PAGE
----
As It Happens

Former editor Catherine Mayer sues Time magazine for sex and age discrimination

A veteran journalist talks about her new book about women in the workforce — and her discrimination lawsuit against Time Inc.
A former editor at Time magazine explains why she's taking the media company to court, alleging that sexism and ageism pushed her out of her job. (Leo Cackett)

Story transcript

Catherine Mayer is taking on the giant that was once her employer.

The veteran British journalist claims global media corporation Time Inc. pushed her out of her job because she's a woman.

She has filed a lawsuit in U.S. federal court claiming sexism and ageism at the media company, where she worked as Time magazine's Europe editor.

In a statement to The Cut, Time said that "the allegations are untrue and wholly without merit." 

Mayer is the co-founder of the U.K. Women's Equality Party, and has written about her experiences and what she calls "the truth about global inequality" for women in her latest book, Attack of the Fifty Ft. Women: How Gender Equality Can Save the World! 

Mayer joined As It Happens host Carol Off for a feature interview about the lawsuit and her new book, which hits shelves in North America this week. Here is part of their conversation:

When you first started as a journalist in the early part of your career, what did you anticipate? What did you think it was going to be like being a woman in a newsroom?

I should take you back even slightly before then. In spite of the accent you hear, which I'm sure will sound English to you, I'm actually American born and had been brought up in an American family and with that belief in the American dream to the extent that you believe anyone can be president.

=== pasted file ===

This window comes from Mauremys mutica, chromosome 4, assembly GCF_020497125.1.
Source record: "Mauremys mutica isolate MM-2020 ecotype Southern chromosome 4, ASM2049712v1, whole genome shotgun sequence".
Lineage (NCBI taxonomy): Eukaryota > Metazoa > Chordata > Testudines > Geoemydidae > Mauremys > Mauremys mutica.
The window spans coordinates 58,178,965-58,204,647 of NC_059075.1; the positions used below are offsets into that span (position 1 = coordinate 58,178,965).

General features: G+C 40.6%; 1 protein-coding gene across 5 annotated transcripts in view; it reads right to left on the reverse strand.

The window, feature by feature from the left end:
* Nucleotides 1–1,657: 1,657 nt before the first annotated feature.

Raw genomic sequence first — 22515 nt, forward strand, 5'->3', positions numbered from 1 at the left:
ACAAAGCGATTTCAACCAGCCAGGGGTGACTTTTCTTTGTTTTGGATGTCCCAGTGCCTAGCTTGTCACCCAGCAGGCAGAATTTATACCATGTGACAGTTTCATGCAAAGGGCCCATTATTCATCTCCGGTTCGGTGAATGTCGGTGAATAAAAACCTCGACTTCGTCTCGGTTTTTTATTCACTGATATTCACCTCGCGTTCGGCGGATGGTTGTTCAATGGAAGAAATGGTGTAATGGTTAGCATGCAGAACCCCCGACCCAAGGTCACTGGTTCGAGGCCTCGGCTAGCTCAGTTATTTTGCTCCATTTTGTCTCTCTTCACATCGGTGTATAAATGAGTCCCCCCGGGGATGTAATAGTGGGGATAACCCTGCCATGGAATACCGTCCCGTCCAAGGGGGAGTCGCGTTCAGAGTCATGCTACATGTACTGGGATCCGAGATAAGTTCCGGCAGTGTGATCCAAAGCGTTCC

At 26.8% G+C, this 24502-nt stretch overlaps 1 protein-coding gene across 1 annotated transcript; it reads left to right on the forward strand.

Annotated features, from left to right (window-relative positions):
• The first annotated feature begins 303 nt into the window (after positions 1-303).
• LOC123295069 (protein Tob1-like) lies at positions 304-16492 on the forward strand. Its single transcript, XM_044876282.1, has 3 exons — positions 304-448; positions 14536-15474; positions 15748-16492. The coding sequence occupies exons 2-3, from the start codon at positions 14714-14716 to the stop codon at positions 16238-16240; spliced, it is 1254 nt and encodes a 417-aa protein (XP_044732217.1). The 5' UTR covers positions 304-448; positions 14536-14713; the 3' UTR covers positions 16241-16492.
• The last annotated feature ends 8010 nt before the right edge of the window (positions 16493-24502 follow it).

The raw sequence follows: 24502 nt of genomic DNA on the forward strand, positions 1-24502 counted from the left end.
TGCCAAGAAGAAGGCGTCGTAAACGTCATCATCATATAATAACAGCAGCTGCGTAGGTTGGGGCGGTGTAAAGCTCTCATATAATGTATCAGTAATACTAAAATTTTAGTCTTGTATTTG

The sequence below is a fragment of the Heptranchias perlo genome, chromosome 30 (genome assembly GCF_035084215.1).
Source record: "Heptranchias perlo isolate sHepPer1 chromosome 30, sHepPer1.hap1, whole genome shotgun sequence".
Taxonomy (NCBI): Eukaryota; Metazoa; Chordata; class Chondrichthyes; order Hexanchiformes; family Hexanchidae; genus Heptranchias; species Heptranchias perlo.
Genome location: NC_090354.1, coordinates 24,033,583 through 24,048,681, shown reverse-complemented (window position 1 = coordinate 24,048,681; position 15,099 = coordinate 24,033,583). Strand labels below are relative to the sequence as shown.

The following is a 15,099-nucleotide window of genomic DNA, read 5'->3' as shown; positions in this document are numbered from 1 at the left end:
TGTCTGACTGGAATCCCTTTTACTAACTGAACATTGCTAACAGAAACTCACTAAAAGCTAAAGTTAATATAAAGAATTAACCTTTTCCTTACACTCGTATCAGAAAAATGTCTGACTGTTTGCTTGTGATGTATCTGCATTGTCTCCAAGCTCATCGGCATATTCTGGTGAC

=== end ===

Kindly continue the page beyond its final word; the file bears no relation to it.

The title of Mayer's book, Attack of the 50 Ft. Women, is based off the 1958 fantasy movie where a giant woman goes on a murderous rampage. (Catherine Mayer )

I also grew up in a feminist household and I grew up assuming that gender equality was almost there. You know, the legacy of the second wave of feminism means that it was tantalizingly close. So it wasn't until really after I left university and then starting at work as a journalist that I discovered that I was not the equal citizen that I thought myself to be.

And a considerable amount of sexism in a newsroom and newsroom culture. And so how did you deal with that?

I was blindsided by it. I mean, that's the funny thing. In a way I think I was protected by my naivete for a while because, you know, even applying for that job was an extraordinarily naive thing to do.

I didn't realize until later and I discovered that people had objected to my appointment, but I also discovered that the man who gave me that first job had decided that he fancied me or was in love with me or whatever else, and I found that out because he put a letter to that effect in my handbag. I then had to spend a weekend thinking about how to deal with this, and I marched in on the Monday morning and I said we're never going to speak about this again.

But at that stage there weren't the kind of structures or rules within the organization, that I thought there was anyone I could talk to about the problem — both about the sexism ... but also the fairly endemic sexual harassment. Not just from colleagues but, of course, you would go to interview people and very often find yourself being propositioned or just sort of wildly inappropriate things said, and no real recourse to deal with that.   

If someone told you [in the '80s] that you would still be having these conversations and there would still be many of the same problems in 2017 ... would have you laughed?

Yes, I would. I really thought that it was just one more push and we were there. And then what happens is because you do manage to navigate the system, you think that because you are surviving in spite of these difficulties, that that must be what's happening with other people.

And it takes a while to look around and notice that other people are not faring so well and to start understanding what the mechanisms are that are not only impacting you, but impacting other people in far worse and serious ways.   

I just want to ask you about your lawsuit. Because this alleges that Time Inc., your former employer, let you go because of what you've described in the suit as Time's "fraud, retaliation and culture of male cronyism."  What was it like for you? 

I joined Time in 2004 as a senior editor and I was very quickly promoted to London bureau chief and from there Europe editor. And that's sort of the point at which is started to go wrong. I'm not suggesting that there weren't issues before then, because there is kind of endemic sexism in that organization, and I think, by the way, in all news organizations.